I was trying to calculate her age when she lifted my free hand and put it to her breast outside her bra. We were still moving even though the music had stopped.

    ‘You can kiss me if you like,’ she said.

    I told her that I didn’t think that would be a good idea. She shrugged and pulled away. She sat down on the bed and lit up another cigarette. I didn’t know if I should go or if I should sit on the bed with her. In the end I thanked her for the dance and I said again that she shouldn’t be smoking, not at her age and not at any age.

    ‘Fuck you,’ she said.

    I left then.

  2. She said I’d saved her life and doing that made me responsible for her. It was a law of the universe or some such shit, she said. And at the time I thought she was maybe right. I thought I’d heard that someplace before. On a tv programme maybe, the one where this shoeless guy went around fixing people’s problems with his words of wisdom, and kicking the holy shit out of all the bad guys when they turned up, which was like twenty minutes into every episode and then again near the end.

    I told her I didn’t exactly save her life none. I said it was the doctors done that. They’d pumped her stomach and cleaned her insides out. They was the ones made her good again and got her breathing and standing on her feet; it wasn’t really nothing to do with me.

    She said how I was the one that called ‘em and so that meant I was the one that saved her. She said her life was a mess before and now it wasn’t. She said I’d changed things and she liked that I was now looking out for her.

    I didn’t know what to say to that.

    Her name’s Shelley and she’s maybe in her early twenties. Without the make-up she’s pretty, I reckon. When they released her from the hospital, she had only the one dress, a Cinderella party frock thing, all silk and ribbons and show. I had to go buy her some shoes, size 7, and some underwear. Then I had to put the shoes on her feet, like I was the prince in a fairy tale or summat.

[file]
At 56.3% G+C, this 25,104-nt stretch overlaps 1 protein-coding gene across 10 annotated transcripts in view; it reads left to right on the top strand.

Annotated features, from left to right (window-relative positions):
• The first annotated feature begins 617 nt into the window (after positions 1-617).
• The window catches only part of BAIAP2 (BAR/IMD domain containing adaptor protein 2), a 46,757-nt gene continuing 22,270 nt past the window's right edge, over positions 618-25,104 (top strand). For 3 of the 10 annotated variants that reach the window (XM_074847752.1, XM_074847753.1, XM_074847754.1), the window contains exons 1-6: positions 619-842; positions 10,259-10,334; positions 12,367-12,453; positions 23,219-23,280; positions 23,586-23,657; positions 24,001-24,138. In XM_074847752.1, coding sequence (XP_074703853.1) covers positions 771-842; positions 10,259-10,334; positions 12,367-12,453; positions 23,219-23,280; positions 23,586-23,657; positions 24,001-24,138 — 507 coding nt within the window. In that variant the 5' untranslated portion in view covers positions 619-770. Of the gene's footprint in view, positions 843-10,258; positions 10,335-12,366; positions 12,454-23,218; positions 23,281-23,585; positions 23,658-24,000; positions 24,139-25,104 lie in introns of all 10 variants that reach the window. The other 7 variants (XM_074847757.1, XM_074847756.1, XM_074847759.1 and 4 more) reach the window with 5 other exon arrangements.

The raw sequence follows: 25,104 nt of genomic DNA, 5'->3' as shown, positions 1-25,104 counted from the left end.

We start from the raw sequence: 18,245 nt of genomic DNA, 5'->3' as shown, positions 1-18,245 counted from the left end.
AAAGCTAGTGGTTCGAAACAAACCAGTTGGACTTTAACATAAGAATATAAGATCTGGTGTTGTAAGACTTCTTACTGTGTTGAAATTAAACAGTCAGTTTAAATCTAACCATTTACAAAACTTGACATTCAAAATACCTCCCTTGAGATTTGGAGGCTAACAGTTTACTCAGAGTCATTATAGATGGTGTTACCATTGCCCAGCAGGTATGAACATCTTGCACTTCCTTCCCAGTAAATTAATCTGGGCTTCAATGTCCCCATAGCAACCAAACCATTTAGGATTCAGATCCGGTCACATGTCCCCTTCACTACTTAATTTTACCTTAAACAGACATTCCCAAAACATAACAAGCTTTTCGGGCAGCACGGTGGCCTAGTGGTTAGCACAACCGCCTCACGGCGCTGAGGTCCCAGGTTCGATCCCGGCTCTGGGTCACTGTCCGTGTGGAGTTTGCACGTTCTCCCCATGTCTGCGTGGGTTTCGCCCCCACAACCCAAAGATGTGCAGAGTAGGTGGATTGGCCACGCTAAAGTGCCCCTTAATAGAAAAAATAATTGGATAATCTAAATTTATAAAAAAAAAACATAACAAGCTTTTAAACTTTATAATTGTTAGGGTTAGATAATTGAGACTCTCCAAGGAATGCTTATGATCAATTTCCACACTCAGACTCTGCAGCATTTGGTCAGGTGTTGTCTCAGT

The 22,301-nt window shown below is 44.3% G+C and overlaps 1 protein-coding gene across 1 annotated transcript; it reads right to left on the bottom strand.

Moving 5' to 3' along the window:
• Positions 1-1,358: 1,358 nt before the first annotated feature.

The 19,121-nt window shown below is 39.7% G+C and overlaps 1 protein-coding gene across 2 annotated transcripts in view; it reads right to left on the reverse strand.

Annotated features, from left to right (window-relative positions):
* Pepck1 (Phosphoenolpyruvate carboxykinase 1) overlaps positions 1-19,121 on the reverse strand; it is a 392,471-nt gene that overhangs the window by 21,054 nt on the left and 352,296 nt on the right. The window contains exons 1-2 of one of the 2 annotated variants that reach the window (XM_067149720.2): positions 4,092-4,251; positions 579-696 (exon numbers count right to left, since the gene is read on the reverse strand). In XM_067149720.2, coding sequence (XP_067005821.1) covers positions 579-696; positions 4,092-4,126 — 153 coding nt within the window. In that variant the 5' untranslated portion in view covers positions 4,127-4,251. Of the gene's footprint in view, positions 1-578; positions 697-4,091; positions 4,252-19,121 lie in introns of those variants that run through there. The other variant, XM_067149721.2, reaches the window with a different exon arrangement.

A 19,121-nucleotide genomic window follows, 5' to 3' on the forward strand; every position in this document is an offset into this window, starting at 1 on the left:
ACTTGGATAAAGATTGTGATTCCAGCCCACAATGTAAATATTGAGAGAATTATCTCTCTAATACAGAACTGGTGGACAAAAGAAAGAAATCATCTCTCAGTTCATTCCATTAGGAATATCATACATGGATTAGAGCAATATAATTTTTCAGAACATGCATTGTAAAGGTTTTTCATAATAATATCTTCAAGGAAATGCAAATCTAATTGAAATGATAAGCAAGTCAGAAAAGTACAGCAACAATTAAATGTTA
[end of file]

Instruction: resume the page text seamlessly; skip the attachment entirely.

She had no place to go. That’s what she said. So I took her back to my apartment. There ain’t no room to swing a dead cat in there, but I didn’t see that I had a choice. It was then that Shelley said the thing ’bout me being responsible for her now and how it was written in some ancient philosophy – maybe Chinese or shit.

    ‘I belong to you now,’ she said.

    It felt kinda weird when she said it. I laughed and I asked her if that meant she was my own personal slave and that she’d just up and do whatever shit I told her to do. She came up to me real close and she stood on the points of her toes, like she was a dancer, and she kissed me slow and soft, her arms wrapped ’bout my neck and her body pressed to mine, and that was all the answer she gave. And that was weirder still.

    Later, days later, maybe weeks, I looked up the thing ’bout being responsible for the person you save in this world and it’s all just bullshit. I was right ’bout hearing it on that tv programme though. Everybody heard it there first and then it just became a law, only it’s total bullshit. I told Shelley and she laughed and she said fuck she’d known all along. But by then Shelley was right at home in my apartment and she’d done the place up nice, and you know, I did feel sorta responsible for her and I don’t mind admitting that was a little scarey.